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Banning Paramotors at Marion Airport?

Apr 13, 2014 Story of possible Ultralight discrimination | by Jeff Goin

See also Ultralights at Airports

In 1975 I flew my first aircraft, a glider, at Marion, Ohio. Malcom Green took me up in a Schweizzer 2-33 sailplane and soon after releasing from tow, said the magic words "you've got it." That was it, I was hooked for life.

In about 2003 or so, having come full circle in the career, I came back to Marion to visit friends at the glider club and fly my paramotor. It was cool to see my old stomping grounds from this new perspective.

Today, I was saddened to learn that a paramotor friend of mine, James Hall, who had been flying periodically for years, was told that he was no long allowed. How terribly sad.

For one, the paramotor can be flown with the same safety as any other craft with appropriate patterns. And apparently there was no discussion about patterns, launch areas and so forth, he was told this was a new policy.

Two, the airport accepts federal funds and therefore has agreed to a number of "Grant Assurances" including #22 which requires the airport support all kinds of aeronautical activities that it is physically able to. Given the size and location, MNN easily falls within this ability.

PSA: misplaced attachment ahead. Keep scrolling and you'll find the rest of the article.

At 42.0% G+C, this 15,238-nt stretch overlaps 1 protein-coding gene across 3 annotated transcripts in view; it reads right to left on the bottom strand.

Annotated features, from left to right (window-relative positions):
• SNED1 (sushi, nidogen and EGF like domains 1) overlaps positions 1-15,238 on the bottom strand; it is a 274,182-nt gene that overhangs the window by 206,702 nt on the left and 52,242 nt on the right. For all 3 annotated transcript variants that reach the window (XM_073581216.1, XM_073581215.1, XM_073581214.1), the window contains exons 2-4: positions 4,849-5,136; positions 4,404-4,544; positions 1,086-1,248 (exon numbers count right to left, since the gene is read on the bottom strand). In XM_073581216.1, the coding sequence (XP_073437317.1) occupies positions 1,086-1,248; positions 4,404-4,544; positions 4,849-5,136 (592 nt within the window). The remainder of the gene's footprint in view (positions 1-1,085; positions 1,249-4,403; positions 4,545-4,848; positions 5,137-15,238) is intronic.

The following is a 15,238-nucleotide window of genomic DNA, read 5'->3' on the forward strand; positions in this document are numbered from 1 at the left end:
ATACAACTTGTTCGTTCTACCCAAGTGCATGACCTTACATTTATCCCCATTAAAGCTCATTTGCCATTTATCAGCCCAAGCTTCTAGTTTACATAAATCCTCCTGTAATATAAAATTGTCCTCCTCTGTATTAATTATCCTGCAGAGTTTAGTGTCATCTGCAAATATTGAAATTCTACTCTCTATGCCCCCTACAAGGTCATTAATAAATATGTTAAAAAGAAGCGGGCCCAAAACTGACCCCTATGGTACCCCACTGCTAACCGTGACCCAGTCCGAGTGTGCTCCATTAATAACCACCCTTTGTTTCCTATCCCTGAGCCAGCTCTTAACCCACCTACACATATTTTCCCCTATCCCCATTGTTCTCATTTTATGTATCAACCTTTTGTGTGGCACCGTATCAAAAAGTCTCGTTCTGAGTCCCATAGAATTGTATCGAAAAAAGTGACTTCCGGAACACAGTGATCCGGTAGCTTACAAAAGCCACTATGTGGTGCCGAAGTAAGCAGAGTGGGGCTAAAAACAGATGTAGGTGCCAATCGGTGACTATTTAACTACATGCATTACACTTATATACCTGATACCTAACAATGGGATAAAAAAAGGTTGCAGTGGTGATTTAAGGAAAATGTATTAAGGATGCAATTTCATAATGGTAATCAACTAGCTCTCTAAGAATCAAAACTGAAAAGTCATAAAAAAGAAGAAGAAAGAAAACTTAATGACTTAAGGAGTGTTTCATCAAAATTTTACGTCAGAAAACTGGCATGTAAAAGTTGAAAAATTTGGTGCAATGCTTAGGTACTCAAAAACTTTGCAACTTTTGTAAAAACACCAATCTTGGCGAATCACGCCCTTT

I'm helping the ultralight orgs see if we can find out more. Jim Sayers, the airport manager, has been at the airport for many years and, in fact, towed me up in the glider several times! It's entirely possible that the city has directed this policy and he's just the messenger.  Either way it's clearly not right and hopefully can be resolved amicably.

Update

2014 May 15 Update The USPPA contacted Marion Airport's management and they said that paramotors were not banned nor were ultralights banned. As best they can tell it's something that management and the pilot must work out.

I hope to fly at Marion airport when we take the Enterprise back to Ohio this summer.

Marion airport sits in G airspace and is nearly surrounded by farm fields. It is one of those places that makes a great paramotor launch site for anyone with a basic knowledge of airport operations and how to minimize being a risk.

All aviation carries risk and the best evidence we have that paramotor has no more collision risk than any other type of aviation and is probably less because of the craft's slow speed and large surface area.  


© 2016 Jeff Goin & Tim Kaiser   Remember: If there's air there, it should be flown in!